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Lenovo jumps into the pay-per-use server market

News Analysis
Feb 12, 20193 mins
Data Center

Lenovo is launching TruScale, a pay-per-use system for its servers that it says offers true pay-per-use and no requirement of a minimum capacity purchase.

lenovo data center
Credit: Lenovo

A year ago, every major vendor had a pay-per-use on-premises server as a way to counteract the popularity of cloud vendors — all but Lenovo.

Well, no more. The company is launching TruScale, a pay-per-use system for its servers that it says offers true pay-per-use and no requirement of a minimum capacity purchase. TruScale is a subscription-based offering that allows customers to use and pay for data center hardware and services either on premises or at a customer-preferred location without having to purchase the equipment outright. Capacity can be scaled up or down to accommodate business needs automatically. It requires no minimum capacity purchase, which HPE and Dell do require.

TruScale applies across the board of Lenovo’s server portfolio of ThinkSystem and ThinkAgile systems, according to Matt Horne, general manager of TruScale Services at the Lenovo Data Center Group. There are no restrictions on applications, locations globally, or the size of the deployment. “Other pay-per-use offerings are restricted in size. Ours can be applied at SMB level up to largest enterprises,” he said.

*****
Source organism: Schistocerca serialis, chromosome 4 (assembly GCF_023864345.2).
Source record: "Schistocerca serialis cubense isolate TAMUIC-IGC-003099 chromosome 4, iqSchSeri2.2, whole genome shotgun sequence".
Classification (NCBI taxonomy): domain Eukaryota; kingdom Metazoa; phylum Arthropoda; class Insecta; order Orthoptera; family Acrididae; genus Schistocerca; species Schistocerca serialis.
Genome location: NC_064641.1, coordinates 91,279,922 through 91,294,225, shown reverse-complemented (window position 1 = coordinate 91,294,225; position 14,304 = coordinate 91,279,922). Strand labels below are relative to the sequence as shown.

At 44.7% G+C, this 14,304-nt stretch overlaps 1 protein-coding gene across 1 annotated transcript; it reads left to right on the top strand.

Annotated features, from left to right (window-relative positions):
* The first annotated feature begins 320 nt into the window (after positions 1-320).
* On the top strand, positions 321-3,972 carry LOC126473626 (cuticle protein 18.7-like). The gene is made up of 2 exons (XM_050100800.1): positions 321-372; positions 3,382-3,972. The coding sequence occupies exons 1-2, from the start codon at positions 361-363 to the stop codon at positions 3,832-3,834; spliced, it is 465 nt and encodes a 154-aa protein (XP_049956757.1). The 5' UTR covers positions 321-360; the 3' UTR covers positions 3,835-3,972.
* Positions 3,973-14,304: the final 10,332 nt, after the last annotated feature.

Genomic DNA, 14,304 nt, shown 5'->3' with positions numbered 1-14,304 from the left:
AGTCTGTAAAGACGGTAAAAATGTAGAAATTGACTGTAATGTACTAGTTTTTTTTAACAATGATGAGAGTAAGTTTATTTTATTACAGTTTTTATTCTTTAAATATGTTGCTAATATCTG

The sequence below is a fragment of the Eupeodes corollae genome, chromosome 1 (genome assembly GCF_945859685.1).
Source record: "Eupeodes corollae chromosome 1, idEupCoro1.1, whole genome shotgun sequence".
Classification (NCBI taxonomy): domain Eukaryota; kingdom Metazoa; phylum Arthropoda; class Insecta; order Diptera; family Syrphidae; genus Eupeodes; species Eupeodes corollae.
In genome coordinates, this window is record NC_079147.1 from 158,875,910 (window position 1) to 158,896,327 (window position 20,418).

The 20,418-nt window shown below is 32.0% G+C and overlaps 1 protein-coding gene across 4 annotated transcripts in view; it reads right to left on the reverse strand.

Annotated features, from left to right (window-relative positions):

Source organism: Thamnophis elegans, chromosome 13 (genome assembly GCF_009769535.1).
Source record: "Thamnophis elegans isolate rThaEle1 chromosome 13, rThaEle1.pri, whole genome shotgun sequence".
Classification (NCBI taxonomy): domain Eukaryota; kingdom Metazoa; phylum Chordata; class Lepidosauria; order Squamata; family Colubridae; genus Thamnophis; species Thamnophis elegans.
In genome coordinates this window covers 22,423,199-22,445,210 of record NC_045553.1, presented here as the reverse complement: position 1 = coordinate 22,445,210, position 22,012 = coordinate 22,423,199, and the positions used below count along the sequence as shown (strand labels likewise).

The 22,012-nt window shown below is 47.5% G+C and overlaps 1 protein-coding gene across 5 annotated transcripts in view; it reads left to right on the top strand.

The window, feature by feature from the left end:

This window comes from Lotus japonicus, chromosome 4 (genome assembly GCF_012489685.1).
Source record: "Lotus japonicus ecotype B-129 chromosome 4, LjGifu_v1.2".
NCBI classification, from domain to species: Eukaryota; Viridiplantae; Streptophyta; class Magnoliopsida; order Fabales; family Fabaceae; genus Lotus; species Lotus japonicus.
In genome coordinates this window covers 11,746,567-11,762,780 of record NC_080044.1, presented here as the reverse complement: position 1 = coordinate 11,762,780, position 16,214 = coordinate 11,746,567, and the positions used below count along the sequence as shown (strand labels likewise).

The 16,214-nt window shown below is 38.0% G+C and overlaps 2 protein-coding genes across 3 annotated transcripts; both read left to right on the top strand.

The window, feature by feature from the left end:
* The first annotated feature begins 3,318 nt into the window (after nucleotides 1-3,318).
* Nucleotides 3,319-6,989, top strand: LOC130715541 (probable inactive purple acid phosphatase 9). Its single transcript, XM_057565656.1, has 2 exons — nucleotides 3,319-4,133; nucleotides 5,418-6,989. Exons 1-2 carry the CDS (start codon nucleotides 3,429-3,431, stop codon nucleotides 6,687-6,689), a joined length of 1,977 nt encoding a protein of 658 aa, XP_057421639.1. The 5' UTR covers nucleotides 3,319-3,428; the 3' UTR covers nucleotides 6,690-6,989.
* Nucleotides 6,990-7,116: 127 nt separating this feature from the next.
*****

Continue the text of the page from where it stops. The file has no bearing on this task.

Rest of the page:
TruScale has a metering solution that keeps the metering equipment from stepping on the CPU cycles, so the customer’s data plane remains untouched and does not pile on CPU cycles in the process of monitoring system activity.

“We can track machine by machine, node by node. The way they collect is to stay outside the data plane of customers. We can do that without data residency concerns and without us being in the middle of things,” said Horne.

Lenovo does something its competitors don’t

Lenovo took its time coming up with an offering because it wanted to figure out how the data center group can offer something different in the market. “We studied where’s the market going, what are customers asking for. That spawned the notion to offer something competitors don’t. The competition are offering lease structures and we don’t think that’s what customers are needing,” said Horne.

Horn said it is focused on net new sales as opposed to going into existing setups and converting it to TruScale. “For customers with an installed base, if we can retire existing systems we build that into the structure,” he said.

Lenovo worked with channel partners so that they can take advantage of this.

“Partners love this because it’s a problem they have been trying to solve for years. It’s enabling them with a hardware solution that doesn’t require taking on capital investment or up front risk. They can layer their own services on top of our own,” he said.

Andy Patrizio is a freelance journalist based in southern California who has covered the computer industry for 20 years and has built every x86 PC he’s ever owned, laptops not included.

The opinions expressed in this blog are those of the author and do not necessarily represent those of ITworld, Network World, its parent, subsidiary or affiliated companies.